In opposition to Genworth's prima facie showing with respect to the breach of contract cause of action, the plaintiff failed to raise a triable issue of fact. The plaintiff's claim that she never authorized Patty to make withdrawals from the account is belied by the record as reflected in documents signed by the plaintiff as well as by the telephone recordings furnished by Genworth. The telephone recordings confirm that the plaintiff in fact signed the FAWA, which contains her signature. Moreover, contrary to the plaintiff's contentions, an earlier election by the plaintiff in a separate form to receive her monthly systematic annuity payments by electronic funds transfer was both separate and apart from, and superseded by, the terms of the FAWA. As the telephone recordings demonstrate, the plaintiff authorized Patty to discuss her account with Genworth, agreed to sign the FAWA, and requested that Patty fax the signed FAWA to Genworth and cash the resulting check herself. The plaintiff participated in Patty's first, second, and seventh telephone withdrawal phone calls to Genworth, as well as several other calls to Genworth regarding questions and concerns on the account.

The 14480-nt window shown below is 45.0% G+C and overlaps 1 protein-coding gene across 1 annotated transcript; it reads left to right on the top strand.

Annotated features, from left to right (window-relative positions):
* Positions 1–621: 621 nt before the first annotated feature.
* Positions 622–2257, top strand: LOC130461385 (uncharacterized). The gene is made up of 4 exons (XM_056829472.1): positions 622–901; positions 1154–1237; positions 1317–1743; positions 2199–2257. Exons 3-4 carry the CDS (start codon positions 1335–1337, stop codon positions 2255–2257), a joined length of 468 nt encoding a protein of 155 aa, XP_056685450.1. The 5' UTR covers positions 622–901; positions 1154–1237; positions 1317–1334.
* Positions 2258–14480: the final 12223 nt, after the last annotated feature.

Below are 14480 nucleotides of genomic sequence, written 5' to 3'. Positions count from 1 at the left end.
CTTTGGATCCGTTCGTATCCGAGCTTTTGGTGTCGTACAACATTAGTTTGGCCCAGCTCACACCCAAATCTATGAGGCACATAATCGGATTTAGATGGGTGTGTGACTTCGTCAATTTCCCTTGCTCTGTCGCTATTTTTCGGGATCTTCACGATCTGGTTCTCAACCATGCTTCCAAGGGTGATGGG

The plaintiff's unsubstantiated and self-serving assertion that Patty may have forged her signature on both the FAWA and the checks from Genworth amounts to nothing more than a bald assertion of forgery that fails to raise a genuine issue of material fact (see Banco Popular N. Am. v. Victory Taxi Mgt., 1 N.Y.3d 381, 383–384, 774 N.Y.S.2d 480, 806 N.E.2d 488 ). The plaintiff's name is signed on the FAWA, and the telephone recordings reflect her intention to execute the same. Moreover, the checks from Genworth all bear the plaintiff's signature, the telephone recordings indicate that the plaintiff asked Patty whether the plaintiff could cash the checks, and the plaintiff acknowledged at her deposition that the plaintiff was present when the checks were cashed at a Pay–O–Matic check-cashing location, which undercuts the unsubstantiated claim of forgery. Therefore, we agree with the Supreme Court's determination to grant Genworth's motion for summary judgment dismissing the breach of contract cause of action insofar as asserted against it.